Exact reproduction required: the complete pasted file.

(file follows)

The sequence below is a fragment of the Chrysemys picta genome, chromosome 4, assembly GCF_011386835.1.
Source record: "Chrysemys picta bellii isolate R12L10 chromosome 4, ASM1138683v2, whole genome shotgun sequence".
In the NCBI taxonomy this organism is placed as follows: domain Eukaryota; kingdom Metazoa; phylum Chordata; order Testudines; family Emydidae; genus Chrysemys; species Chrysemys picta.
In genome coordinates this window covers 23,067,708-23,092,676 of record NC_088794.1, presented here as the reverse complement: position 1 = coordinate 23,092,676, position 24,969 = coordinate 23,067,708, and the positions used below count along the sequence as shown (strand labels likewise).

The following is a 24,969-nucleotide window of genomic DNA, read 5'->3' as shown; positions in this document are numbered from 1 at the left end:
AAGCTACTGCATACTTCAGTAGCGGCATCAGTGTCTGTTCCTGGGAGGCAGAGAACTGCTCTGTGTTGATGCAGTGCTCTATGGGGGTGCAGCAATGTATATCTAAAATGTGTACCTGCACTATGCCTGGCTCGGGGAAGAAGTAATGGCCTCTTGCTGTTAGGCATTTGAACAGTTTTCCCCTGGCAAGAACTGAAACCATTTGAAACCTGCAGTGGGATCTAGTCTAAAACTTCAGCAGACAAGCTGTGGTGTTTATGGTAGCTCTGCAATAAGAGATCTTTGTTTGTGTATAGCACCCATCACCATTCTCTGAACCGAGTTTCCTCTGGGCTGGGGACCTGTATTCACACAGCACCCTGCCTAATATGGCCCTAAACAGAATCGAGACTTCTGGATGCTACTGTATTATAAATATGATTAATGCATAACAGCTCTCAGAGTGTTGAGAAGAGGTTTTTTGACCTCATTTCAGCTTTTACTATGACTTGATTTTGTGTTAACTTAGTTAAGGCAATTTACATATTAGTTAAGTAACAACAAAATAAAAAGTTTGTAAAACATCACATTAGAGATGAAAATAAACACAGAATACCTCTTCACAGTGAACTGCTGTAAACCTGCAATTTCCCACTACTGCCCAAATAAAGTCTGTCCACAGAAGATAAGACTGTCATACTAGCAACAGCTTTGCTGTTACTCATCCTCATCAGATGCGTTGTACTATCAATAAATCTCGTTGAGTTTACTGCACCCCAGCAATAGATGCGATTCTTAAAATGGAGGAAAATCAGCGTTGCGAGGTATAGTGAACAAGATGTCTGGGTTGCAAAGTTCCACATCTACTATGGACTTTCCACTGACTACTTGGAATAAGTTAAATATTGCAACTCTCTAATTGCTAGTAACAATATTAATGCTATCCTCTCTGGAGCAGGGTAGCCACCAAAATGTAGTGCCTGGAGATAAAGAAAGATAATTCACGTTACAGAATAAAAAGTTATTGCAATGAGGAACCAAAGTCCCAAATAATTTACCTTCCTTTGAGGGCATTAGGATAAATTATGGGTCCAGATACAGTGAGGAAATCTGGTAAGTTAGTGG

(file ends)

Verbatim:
The sequence below is a fragment of the Chrysemys picta genome, chromosome 4, assembly GCF_011386835.1.
Source record: "Chrysemys picta bellii isolate R12L10 chromosome 4, ASM1138683v2, whole genome shotgun sequence".
In the NCBI taxonomy this organism is placed as follows: domain Eukaryota; kingdom Metazoa; phylum Chordata; order Testudines; family Emydidae; genus Chrysemys; species Chrysemys picta.
In genome coordinates this window covers 23,067,708-23,092,676 of record NC_088794.1, presented here as the reverse complement: position 1 = coordinate 23,092,676, position 24,969 = coordinate 23,067,708, and the positions used below count along the sequence as shown (strand labels likewise).

The following is a 24,969-nucleotide window of genomic DNA, read 5'->3' as shown; positions in this document are numbered from 1 at the left end:
AAGCTACTGCATACTTCAGTAGCGGCATCAGTGTCTGTTCCTGGGAGGCAGAGAACTGCTCTGTGTTGATGCAGTGCTCTATGGGGGTGCAGCAATGTATATCTAAAATGTGTACCTGCACTATGCCTGGCTCGGGGAAGAAGTAATGGCCTCTTGCTGTTAGGCATTTGAACAGTTTTCCCCTGGCAAGAACTGAAACCATTTGAAACCTGCAGTGGGATCTAGTCTAAAACTTCAGCAGACAAGCTGTGGTGTTTATGGTAGCTCTGCAATAAGAGATCTTTGTTTGTGTATAGCACCCATCACCATTCTCTGAACCGAGTTTCCTCTGGGCTGGGGACCTGTATTCACACAGCACCCTGCCTAATATGGCCCTAAACAGAATCGAGACTTCTGGATGCTACTGTATTATAAATATGATTAATGCATAACAGCTCTCAGAGTGTTGAGAAGAGGTTTTTTGACCTCATTTCAGCTTTTACTATGACTTGATTTTGTGTTAACTTAGTTAAGGCAATTTACATATTAGTTAAGTAACAACAAAATAAAAAGTTTGTAAAACATCACATTAGAGATGAAAATAAACACAGAATACCTCTTCACAGTGAACTGCTGTAAACCTGCAATTTCCCACTACTGCCCAAATAAAGTCTGTCCACAGAAGATAAGACTGTCATACTAGCAACAGCTTTGCTGTTACTCATCCTCATCAGATGCGTTGTACTATCAATAAATCTCGTTGAGTTTACTGCACCCCAGCAATAGATGCGATTCTTAAAATGGAGGAAAATCAGCGTTGCGAGGTATAGTGAACAAGATGTCTGGGTTGCAAAGTTCCACATCTACTATGGACTTTCCACTGACTACTTGGAATAAGTTAAATATTGCAACTCTCTAATTGCTAGTAACAATATTAATGCTATCCTCTCTGGAGCAGGGTAGCCACCAAAATGTAGTGCCTGGAGATAAAGAAAGATAATTCACGTTACAGAATAAAAAGTTATTGCAATGAGGAACCAAAGTCCCAAATAATTTACCTTCCTTTGAGGGCATTAGGATAAATTATGGGTCCAGATACAGTGAGGAAATCTGGTAAGTTAGTGG